September 20, 2020

Artist makes connections in works

By Ashley Skowronek

The Department of Art and Art History welcomed a renowned art educator on Wednesday, April 13, as part of the 2015-2016 Visiting Scholar Series. The presentation guided viewers through empirical illumination by observing formal, thematic and contextual qualities palpable in works of art.

Artist Renee Sandell discussed the decoding and encoding of art by identifying how the work “is,” what the work is about and when, where, by whom and why the work was created or valued.

Alexander speaks about decoding and encoding art. (Kim Iannarone / Photo Editor)
Alexander speaks about decoding and encoding art. (Kim Iannarone / Photo Editor)

“It’s the connection between them that is really important,” Sandell said.

“The Great Wave Off Kanagawa,” by Katsushika Hokusai, remains an iconic piece in today’s culture through its innumerable reproductions in art, fashion and jewelry. But much more significance lies behind the Japanese illustration of massive, cresting ocean waves.

“I suggest we use FTC (form, theme and context) to get deeper into the meaning of the work and why it’s meaningful to us,” Sandell said.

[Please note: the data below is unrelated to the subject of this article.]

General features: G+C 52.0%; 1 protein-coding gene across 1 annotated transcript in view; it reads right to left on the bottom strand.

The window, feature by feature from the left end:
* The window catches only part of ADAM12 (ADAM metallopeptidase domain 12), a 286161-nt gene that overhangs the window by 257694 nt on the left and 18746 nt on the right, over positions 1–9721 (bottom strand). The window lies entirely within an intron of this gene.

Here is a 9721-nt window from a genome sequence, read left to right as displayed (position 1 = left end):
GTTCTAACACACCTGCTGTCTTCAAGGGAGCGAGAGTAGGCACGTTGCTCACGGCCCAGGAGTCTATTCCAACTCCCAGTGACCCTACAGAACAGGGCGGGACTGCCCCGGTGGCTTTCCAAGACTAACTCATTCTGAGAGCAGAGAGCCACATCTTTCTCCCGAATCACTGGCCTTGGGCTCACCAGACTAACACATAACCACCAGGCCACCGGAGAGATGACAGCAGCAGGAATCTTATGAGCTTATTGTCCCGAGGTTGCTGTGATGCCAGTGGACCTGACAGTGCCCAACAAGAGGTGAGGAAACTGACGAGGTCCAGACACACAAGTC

Pattern, rhythm and the contrast of positive and negative spaces can be used to interpret art conceived during this time in Japanese culture. The piece delves into the “big idea” of nature overpowering man and other themes that mark water as a major force humans must overcome.

Hokusai’s art can be directly related to thematic plots in films, such as “Jaws,” “The Perfect Storm” and “Life of Pi,” as well as literary works, like “Moby Dick,” “The Odyssey” and “The Old Man and the Sea.” Similar to “The Great Wave,” these contemporary stories incorporate ways of intensifying our cognizance of the power of nature.

While the contextual elements in the piece are related to environmental disasters, global warming and political crises, the art also symbolizes passion for unremitting problem solving and letting go.

Sandell made the comparison of looking at art to eating an artichoke. One cannot simply pick up an artichoke and eat it. However, through perseverance, you ultimately will get past the hard outer layers and reach the soft, palatable heart.

That is the true essence of the piece, according to Sandell.

“The only real voyage of discovery consists not in seeking new landscapes, but in having new eyes — in seeing the universe through the eyes of another, one hundred others — in seeing the hundred universes that each of them sees,” Sandell said, referencing prose from French novelist Marcel Proust. This ideology encompassed the collective motif of the presentation.

“Use FTC to make meaningful connections, not separate them,” Sandell said.

Sandell’s illustrious career includes serving as a professor of art education at George Mason University and Maryland Institute College of Art, co-authoring two books based on gender issues present in art education and receiving the 2013 National Art Educator of the Year Award through the National Art Educator Association.

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